TRAF6 directs FOXP3 localization and facilitates regulatory T-cell function through K63-linked ubiquitination

Xuhao Ni, Wei Kou, Jian Gu, Ping Wei, Xiao Wu, Hao Peng, Jinhui Tao, Wei Yan, Xiaoping Yang, Andriana Lebid, Benjamin V. Park, Zuojia Chen, Yizhu Tian, Juan Fu, Stephanie Newman, Xiaoming Wang, Hongbin Shen, Bin Li, Bruce R. Blazar, Xuehao WangJoseph Barbi, Fan Pan, Ling Lu

Research output: Contribution to journalArticlepeer-review

25 Scopus citations

Abstract

Regulatory T cells (Tregs) are crucial mediators of immune control. The characteristic gene expression and suppressive functions of Tregs depend considerably on the stable expression and activity of the transcription factor FOXP3. Transcriptional regulation of the Foxp3 gene has been studied in depth, but both the expression and function of this factor are also modulated at the protein level. However, the molecular players involved in posttranslational FOXP3 regulation are just beginning to be elucidated. Here, we found that TRAF6-deficient Tregs were dysfunctional in vivo; mice with Treg-restricted deletion of TRAF6 were resistant to implanted tumors and displayed enhanced anti-tumor immunity. We further determined that FOXP3 undergoes K63-linked ubiquitination at lysine 262 mediated by the E3 ligase TRAF6. In the absence of TRAF6 activity or upon mutation of the ubiquitination site, FOXP3 displayed aberrant, perinuclear accumulation and disrupted regulatory function. Thus, K63-linked ubiquitination by TRAF6 ensures proper localization of FOXP3 and facilitates the transcription factor's gene-regulating activity in Tregs. These results implicate TRAF6 as a key posttranslational, Treg-stabilizing regulator that may be targeted in novel tolerance-breaking therapies.

Original languageEnglish (US)
Article numbere99766
JournalEMBO Journal
Volume38
Issue number9
DOIs
StatePublished - May 2 2019

Bibliographical note

Funding Information:
L.L.’s research is supported by the National Natural Science Fund of China (grants 81571564, grant 91442117, grants 81521004 and 81522020), the 863 Young Scientists Special Fund (grant SS2015AA020932), National Science Foundation of Jiangsu Province BK20131024, BE2016766. We thank H. K. Lin (Wake Forest University School of Medicine, USA) for valuable reagents. F.P.’s research was supported by grants from the Bloomberg-Kimmel Institute, the Melanoma Research Alliance, the National Institutes of Health (R01AI099300, R01AI089830, R01AI137046, and R01CA218270), Department of Defense (PC130767), Emerson Collective Award, and Johns Hopkins Discovery Award. F.P. is a Stewart Trust Scholar; J.B.’s research is supported by a grant from the Roswell Park Alliance Foundation and NCI grant P30CA016056.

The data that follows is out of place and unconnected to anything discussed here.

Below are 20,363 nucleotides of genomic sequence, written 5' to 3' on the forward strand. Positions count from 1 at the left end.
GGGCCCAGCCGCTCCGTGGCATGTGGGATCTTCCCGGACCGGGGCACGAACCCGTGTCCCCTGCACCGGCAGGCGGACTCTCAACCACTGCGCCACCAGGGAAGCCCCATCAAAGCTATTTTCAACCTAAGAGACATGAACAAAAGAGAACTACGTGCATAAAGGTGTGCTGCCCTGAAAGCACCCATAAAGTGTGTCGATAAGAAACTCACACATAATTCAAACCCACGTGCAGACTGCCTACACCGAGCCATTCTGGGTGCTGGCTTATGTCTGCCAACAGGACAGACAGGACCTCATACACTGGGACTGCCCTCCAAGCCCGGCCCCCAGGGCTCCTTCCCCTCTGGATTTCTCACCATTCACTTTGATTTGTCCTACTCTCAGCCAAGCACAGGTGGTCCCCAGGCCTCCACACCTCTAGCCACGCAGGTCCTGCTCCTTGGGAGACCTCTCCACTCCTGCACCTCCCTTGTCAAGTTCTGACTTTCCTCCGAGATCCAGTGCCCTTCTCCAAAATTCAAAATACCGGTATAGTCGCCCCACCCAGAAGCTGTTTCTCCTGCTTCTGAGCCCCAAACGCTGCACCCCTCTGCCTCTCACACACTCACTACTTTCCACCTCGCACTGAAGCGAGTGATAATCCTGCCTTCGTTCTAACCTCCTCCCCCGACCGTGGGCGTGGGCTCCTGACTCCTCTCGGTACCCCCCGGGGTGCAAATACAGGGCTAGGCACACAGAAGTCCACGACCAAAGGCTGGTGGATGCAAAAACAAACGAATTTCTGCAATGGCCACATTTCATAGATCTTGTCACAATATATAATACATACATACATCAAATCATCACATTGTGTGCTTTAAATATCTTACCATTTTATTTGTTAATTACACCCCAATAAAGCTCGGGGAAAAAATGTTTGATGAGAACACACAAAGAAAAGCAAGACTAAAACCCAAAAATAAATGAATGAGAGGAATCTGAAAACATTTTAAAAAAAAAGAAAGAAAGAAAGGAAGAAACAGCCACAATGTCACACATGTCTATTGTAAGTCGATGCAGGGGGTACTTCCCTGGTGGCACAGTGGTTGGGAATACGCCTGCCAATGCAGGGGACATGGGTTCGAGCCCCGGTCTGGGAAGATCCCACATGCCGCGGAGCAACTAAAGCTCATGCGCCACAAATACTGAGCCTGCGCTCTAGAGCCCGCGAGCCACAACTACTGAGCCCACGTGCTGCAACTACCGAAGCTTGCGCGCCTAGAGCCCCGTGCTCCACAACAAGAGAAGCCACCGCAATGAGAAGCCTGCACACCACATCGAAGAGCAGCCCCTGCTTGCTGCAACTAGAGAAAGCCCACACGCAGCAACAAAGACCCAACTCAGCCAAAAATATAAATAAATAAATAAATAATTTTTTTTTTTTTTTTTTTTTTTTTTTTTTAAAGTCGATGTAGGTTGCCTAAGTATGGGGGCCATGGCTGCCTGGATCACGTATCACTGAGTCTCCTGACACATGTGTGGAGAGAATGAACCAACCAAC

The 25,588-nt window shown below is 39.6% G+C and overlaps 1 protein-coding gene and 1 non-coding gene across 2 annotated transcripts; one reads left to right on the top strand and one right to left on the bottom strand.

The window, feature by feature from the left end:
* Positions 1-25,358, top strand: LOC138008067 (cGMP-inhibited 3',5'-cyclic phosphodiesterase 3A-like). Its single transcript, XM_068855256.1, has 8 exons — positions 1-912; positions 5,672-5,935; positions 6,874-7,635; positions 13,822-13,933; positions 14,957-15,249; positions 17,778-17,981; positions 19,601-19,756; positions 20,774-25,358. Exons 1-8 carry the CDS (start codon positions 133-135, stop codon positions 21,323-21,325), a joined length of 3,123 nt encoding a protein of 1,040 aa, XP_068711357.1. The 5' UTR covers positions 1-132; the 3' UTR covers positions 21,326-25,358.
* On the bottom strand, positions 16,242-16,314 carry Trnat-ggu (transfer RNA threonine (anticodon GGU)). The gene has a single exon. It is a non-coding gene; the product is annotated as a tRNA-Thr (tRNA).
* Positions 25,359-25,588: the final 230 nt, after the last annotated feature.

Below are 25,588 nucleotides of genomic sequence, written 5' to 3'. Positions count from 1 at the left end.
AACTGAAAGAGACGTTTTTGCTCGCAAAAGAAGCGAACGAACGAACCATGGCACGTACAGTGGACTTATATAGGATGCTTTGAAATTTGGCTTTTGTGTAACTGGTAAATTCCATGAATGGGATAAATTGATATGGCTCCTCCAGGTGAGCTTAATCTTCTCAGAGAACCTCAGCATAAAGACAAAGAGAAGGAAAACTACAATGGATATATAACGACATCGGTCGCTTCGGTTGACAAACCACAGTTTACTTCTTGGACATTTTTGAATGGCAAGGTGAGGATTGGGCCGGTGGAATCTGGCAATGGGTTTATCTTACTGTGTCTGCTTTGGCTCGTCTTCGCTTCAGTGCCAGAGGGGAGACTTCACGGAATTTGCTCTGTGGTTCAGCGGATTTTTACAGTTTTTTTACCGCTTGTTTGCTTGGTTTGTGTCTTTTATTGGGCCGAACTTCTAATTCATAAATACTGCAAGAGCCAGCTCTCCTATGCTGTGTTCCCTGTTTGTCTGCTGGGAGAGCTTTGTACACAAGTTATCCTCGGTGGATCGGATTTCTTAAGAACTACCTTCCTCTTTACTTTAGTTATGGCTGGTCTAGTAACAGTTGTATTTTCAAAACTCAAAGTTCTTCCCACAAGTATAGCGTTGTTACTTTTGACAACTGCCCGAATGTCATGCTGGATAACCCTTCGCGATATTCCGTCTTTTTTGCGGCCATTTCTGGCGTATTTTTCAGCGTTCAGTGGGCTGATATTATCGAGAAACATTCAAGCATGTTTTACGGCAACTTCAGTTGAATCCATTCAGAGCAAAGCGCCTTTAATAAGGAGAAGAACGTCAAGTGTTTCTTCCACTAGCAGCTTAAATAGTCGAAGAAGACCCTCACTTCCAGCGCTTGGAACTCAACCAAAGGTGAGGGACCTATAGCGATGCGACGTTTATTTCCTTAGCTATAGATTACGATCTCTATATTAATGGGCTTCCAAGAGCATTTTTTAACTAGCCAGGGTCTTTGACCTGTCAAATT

Funding Information:
L.L.'s research is supported by the National Natural Science Fund of China (grants 81571564, grant 91442117, grants 81521004 and 81522020), the 863 Young Scientists Special Fund (grant SS2015AA020932), National Science Foundation of Jiangsu Province BK20131024, BE2016766. We thank H. K. Lin (Wake Forest University School of Medicine, USA) for valuable reagents. F.P.'s research was supported by grants from the Bloomberg-Kimmel Institute, the Melanoma Research Alliance, the National Institutes of Health (R01AI099300, R01AI089830, R01AI137046, and R01CA218270), Department of Defense (PC130767), Emerson Collective Award, and Johns Hopkins Discovery Award. F.P. is a Stewart Trust Scholar; J.B.'s research is supported by a grant from the Roswell Park Alliance Foundation and NCI grant P30CA016056.

Publisher Copyright:
© 2019 The Authors. Published under the terms of the CC BY 4.0 license

Copyright:
Copyright 2019 Elsevier B.V., All rights reserved.

Keywords

  • FOXP3
  • TRAF6
  • Tregs
  • cancer
  • ubiquitin

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